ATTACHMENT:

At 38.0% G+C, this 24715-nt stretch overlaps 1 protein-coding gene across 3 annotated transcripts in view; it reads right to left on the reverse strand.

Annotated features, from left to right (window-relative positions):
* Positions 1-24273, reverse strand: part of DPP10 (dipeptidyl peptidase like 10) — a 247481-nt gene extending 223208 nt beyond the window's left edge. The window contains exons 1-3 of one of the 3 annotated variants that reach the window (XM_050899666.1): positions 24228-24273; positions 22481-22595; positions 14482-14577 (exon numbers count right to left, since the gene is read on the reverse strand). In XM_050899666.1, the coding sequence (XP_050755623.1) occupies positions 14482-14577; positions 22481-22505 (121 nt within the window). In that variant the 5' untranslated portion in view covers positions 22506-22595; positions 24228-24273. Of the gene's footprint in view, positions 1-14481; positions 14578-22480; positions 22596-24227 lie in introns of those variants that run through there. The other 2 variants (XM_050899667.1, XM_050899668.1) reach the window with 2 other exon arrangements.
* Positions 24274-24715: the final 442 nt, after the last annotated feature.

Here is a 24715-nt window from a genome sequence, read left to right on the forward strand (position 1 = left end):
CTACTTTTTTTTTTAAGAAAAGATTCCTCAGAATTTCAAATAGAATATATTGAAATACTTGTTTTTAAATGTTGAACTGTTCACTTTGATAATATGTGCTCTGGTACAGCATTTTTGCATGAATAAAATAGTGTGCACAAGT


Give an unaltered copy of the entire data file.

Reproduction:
At 38.0% G+C, this 24715-nt stretch overlaps 1 protein-coding gene across 3 annotated transcripts in view; it reads right to left on the reverse strand.

Annotated features, from left to right (window-relative positions):
* Positions 1-24273, reverse strand: part of DPP10 (dipeptidyl peptidase like 10) — a 247481-nt gene extending 223208 nt beyond the window's left edge. The window contains exons 1-3 of one of the 3 annotated variants that reach the window (XM_050899666.1): positions 24228-24273; positions 22481-22595; positions 14482-14577 (exon numbers count right to left, since the gene is read on the reverse strand). In XM_050899666.1, the coding sequence (XP_050755623.1) occupies positions 14482-14577; positions 22481-22505 (121 nt within the window). In that variant the 5' untranslated portion in view covers positions 22506-22595; positions 24228-24273. Of the gene's footprint in view, positions 1-14481; positions 14578-22480; positions 22596-24227 lie in introns of those variants that run through there. The other 2 variants (XM_050899667.1, XM_050899668.1) reach the window with 2 other exon arrangements.
* Positions 24274-24715: the final 442 nt, after the last annotated feature.

Here is a 24715-nt window from a genome sequence, read left to right on the forward strand (position 1 = left end):
CTACTTTTTTTTTTAAGAAAAGATTCCTCAGAATTTCAAATAGAATATATTGAAATACTTGTTTTTAAATGTTGAACTGTTCACTTTGATAATATGTGCTCTGGTACAGCATTTTTGCATGAATAAAATAGTGTGCACAAGT